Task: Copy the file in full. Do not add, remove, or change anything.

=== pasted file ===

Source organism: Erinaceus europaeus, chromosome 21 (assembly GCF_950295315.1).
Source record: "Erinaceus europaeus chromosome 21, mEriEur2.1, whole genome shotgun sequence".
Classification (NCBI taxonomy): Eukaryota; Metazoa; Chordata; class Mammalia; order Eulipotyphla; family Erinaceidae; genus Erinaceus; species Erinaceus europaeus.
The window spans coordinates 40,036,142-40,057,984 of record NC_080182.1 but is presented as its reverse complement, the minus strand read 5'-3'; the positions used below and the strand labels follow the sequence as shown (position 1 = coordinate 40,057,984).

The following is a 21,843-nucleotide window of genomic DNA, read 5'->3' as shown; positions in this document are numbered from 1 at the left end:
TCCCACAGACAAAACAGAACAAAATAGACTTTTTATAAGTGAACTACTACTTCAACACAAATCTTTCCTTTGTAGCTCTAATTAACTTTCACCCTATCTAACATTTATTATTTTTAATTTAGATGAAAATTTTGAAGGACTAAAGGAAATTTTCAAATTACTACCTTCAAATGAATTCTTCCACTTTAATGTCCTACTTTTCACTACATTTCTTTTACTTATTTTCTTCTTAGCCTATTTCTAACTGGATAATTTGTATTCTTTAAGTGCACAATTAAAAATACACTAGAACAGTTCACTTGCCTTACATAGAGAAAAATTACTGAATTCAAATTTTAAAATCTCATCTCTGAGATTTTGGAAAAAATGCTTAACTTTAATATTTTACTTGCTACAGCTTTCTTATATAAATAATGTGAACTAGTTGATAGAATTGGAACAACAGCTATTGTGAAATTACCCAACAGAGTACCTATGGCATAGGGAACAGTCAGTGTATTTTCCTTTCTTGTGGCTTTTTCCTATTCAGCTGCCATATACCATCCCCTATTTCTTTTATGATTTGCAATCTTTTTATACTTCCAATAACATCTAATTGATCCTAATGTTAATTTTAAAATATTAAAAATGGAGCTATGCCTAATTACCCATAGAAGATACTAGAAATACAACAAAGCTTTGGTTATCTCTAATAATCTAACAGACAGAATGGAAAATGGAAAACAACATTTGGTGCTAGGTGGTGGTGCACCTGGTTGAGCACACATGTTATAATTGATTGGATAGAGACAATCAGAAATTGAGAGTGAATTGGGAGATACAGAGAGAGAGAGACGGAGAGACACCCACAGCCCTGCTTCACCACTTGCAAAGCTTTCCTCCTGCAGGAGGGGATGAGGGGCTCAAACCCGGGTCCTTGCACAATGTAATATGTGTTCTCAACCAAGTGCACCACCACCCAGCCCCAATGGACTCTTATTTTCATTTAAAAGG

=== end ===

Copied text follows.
Source organism: Erinaceus europaeus, chromosome 21 (assembly GCF_950295315.1).
Source record: "Erinaceus europaeus chromosome 21, mEriEur2.1, whole genome shotgun sequence".
Classification (NCBI taxonomy): Eukaryota; Metazoa; Chordata; class Mammalia; order Eulipotyphla; family Erinaceidae; genus Erinaceus; species Erinaceus europaeus.
The window spans coordinates 40,036,142-40,057,984 of record NC_080182.1 but is presented as its reverse complement, the minus strand read 5'-3'; the positions used below and the strand labels follow the sequence as shown (position 1 = coordinate 40,057,984).

The following is a 21,843-nucleotide window of genomic DNA, read 5'->3' as shown; positions in this document are numbered from 1 at the left end:
TCCCACAGACAAAACAGAACAAAATAGACTTTTTATAAGTGAACTACTACTTCAACACAAATCTTTCCTTTGTAGCTCTAATTAACTTTCACCCTATCTAACATTTATTATTTTTAATTTAGATGAAAATTTTGAAGGACTAAAGGAAATTTTCAAATTACTACCTTCAAATGAATTCTTCCACTTTAATGTCCTACTTTTCACTACATTTCTTTTACTTATTTTCTTCTTAGCCTATTTCTAACTGGATAATTTGTATTCTTTAAGTGCACAATTAAAAATACACTAGAACAGTTCACTTGCCTTACATAGAGAAAAATTACTGAATTCAAATTTTAAAATCTCATCTCTGAGATTTTGGAAAAAATGCTTAACTTTAATATTTTACTTGCTACAGCTTTCTTATATAAATAATGTGAACTAGTTGATAGAATTGGAACAACAGCTATTGTGAAATTACCCAACAGAGTACCTATGGCATAGGGAACAGTCAGTGTATTTTCCTTTCTTGTGGCTTTTTCCTATTCAGCTGCCATATACCATCCCCTATTTCTTTTATGATTTGCAATCTTTTTATACTTCCAATAACATCTAATTGATCCTAATGTTAATTTTAAAATATTAAAAATGGAGCTATGCCTAATTACCCATAGAAGATACTAGAAATACAACAAAGCTTTGGTTATCTCTAATAATCTAACAGACAGAATGGAAAATGGAAAACAACATTTGGTGCTAGGTGGTGGTGCACCTGGTTGAGCACACATGTTATAATTGATTGGATAGAGACAATCAGAAATTGAGAGTGAATTGGGAGATACAGAGAGAGAGAGACGGAGAGACACCCACAGCCCTGCTTCACCACTTGCAAAGCTTTCCTCCTGCAGGAGGGGATGAGGGGCTCAAACCCGGGTCCTTGCACAATGTAATATGTGTTCTCAACCAAGTGCACCACCACCCAGCCCCAATGGACTCTTATTTTCATTTAAAAGG